Days after it was revealed that the Rev. Paul Kalchik of Avondale’s Resurrection Catholic Church burned a rainbow banner that once hung in the church, Cardinal Blase Cupich, archbishop of Chicago, has removed him from his role as head of the North Side church.
“For some weeks now, I have become increasingly concerned about a number of issues at Resurrection Parish,” read a letter, signed by Cupich, to parishioners and staff at the church. “It has become clear to me that Fr. Kalchik must take time away from the parish to receive pastoral support so his needs can be assessed.”
Monsignor James Kaczorowski, pastor of Queen of Angels parish, was appointed administrator of Resurrection Parish, effective Friday evening, according to the notice.
“I do not take this step lightly,” Cupich continued. “Rather, I act out of concern for Fr. Kalchik’s welfare and that of the people of Resurrection Parish. I have a responsibility to be supportive of our priests when they have difficulties, but I also have a duty to ensure that those who serve our faithful are fully able to minister to them in the way the Church expects.”
Anne Maselli, a spokeswoman for the archdiocese, said the move was not connected to Kalchik’s decision to destroy the banner, a move criticized by some in the community who called it an anti-gay hate crime.
“He is taking some time away from the parish,” Maselli said in an email Saturday. “This has been in the works for some time and is not directly due to the flag burning.”
Calls to Kalchik at the church on Saturday were not returned. His answering machine was full, a recorded message said.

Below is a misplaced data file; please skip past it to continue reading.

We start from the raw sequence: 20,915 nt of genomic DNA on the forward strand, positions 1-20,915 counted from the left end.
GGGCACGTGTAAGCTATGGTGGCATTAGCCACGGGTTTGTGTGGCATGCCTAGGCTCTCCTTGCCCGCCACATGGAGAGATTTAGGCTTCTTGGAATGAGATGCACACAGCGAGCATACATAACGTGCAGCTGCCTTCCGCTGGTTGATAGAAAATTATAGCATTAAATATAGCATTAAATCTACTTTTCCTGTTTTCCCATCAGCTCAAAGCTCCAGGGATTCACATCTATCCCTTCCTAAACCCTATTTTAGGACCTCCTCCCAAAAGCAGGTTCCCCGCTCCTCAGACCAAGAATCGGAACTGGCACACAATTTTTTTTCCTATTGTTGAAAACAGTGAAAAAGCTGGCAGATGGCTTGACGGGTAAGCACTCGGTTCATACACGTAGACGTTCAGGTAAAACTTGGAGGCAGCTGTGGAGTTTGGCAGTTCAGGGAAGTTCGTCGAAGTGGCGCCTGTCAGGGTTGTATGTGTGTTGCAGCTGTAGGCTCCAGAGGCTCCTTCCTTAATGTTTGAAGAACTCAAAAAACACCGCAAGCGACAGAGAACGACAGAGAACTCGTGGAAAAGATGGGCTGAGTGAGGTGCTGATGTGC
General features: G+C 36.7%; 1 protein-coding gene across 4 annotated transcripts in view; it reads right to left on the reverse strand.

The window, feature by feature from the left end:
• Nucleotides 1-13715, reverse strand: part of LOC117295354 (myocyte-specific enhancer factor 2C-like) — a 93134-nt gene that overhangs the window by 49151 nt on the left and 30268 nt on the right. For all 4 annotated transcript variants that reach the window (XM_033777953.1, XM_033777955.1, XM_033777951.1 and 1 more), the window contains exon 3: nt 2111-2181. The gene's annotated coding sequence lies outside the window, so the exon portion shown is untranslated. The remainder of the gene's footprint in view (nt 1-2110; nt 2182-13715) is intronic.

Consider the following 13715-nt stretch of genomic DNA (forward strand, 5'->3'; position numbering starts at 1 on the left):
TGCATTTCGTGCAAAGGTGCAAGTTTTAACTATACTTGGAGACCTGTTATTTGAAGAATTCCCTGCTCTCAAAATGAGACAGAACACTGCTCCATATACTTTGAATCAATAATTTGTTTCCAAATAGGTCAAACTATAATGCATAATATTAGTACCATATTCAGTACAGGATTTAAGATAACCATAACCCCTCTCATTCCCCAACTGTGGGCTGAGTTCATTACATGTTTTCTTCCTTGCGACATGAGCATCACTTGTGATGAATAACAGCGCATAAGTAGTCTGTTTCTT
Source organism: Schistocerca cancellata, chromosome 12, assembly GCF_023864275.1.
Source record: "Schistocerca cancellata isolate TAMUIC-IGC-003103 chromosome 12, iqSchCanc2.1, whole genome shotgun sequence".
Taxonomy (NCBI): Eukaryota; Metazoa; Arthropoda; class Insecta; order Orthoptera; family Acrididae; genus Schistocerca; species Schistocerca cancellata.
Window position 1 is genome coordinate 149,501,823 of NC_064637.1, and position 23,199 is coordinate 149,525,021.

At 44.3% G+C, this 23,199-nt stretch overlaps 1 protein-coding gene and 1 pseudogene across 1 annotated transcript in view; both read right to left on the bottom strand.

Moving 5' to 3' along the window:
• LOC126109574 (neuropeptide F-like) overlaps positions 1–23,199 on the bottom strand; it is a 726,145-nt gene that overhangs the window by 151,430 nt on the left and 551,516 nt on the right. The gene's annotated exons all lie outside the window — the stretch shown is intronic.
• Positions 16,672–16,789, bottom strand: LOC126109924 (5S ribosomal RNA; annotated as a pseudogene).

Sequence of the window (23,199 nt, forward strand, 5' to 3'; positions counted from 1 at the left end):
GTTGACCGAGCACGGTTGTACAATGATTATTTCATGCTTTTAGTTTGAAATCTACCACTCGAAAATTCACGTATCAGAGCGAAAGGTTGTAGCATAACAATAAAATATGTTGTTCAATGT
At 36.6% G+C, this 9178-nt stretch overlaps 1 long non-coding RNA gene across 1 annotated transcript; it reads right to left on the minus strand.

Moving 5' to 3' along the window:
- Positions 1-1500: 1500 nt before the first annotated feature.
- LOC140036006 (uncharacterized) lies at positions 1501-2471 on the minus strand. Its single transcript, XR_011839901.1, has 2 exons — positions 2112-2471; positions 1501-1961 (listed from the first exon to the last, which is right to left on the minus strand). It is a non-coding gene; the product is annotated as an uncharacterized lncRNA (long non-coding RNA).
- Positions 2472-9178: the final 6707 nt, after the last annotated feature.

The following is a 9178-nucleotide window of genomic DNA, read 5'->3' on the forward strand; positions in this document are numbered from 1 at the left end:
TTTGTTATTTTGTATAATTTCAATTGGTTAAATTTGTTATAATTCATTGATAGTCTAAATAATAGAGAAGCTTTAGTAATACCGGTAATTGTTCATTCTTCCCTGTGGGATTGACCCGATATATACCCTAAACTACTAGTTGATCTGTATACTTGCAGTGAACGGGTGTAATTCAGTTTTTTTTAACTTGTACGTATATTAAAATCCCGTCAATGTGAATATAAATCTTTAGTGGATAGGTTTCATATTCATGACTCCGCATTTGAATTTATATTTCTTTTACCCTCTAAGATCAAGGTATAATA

The priest, who has said he was a victim of sexual abuse by a Chicago-area priest as a seminarian, has insisted that he does not hate the gay community.
“I’m about as much of a ‘gay basher’ as Mother Teresa of Calcutta,” the 56-year-old said in an interview with the Tribune on Friday. “Love the sinner, hate the sin — that’s as harsh as I get.”
The church, in its bulletin this week, said Kalchik has received many threats.
On Friday, Kalchik said he has had to have police escort him from the church to his home, out of fear he may be attacked. Earlier in the week, he said an intruder tried to break into the church.
Police did confirm that they were dispatched to the 3000 block of North Francisco Avenue just before 9 p.m. Monday because of a report of an open door. Officers checked and cleared the area, but no report was filed, police said.
It’s not immediately known whether Cupich’s decision to remove Kalchik is final, or whether Kalchik will be reinstated at the Avondale church. It is also not known what other issues the Archdiocese of Chicago was concerned about, or what role, if any, Kalchik will play in the church.
Ald. Deb Mell, 33rd, was among those demanding the priest be fired earlier this week. On Wednesday, she organized a small protest of the banner’s torching outside the church. Those assembled carried rainbow flags and other signs bearing the message “Hate Has No Home here.”
Another protest was held at the church Saturday afternoon. Members of the Northwest Side Coalition Against Racism and Hate, which organized the demonstration, said the event lasted only an hour, before it was revealed by someone who came out of the church that Kalchik had been removed.
“Having him remain in a leadership position would be an affront to the LGBT community,” said Al Grippe, 40, a member of the group. “It was a clear act of hate, and he was rightfully removed.”
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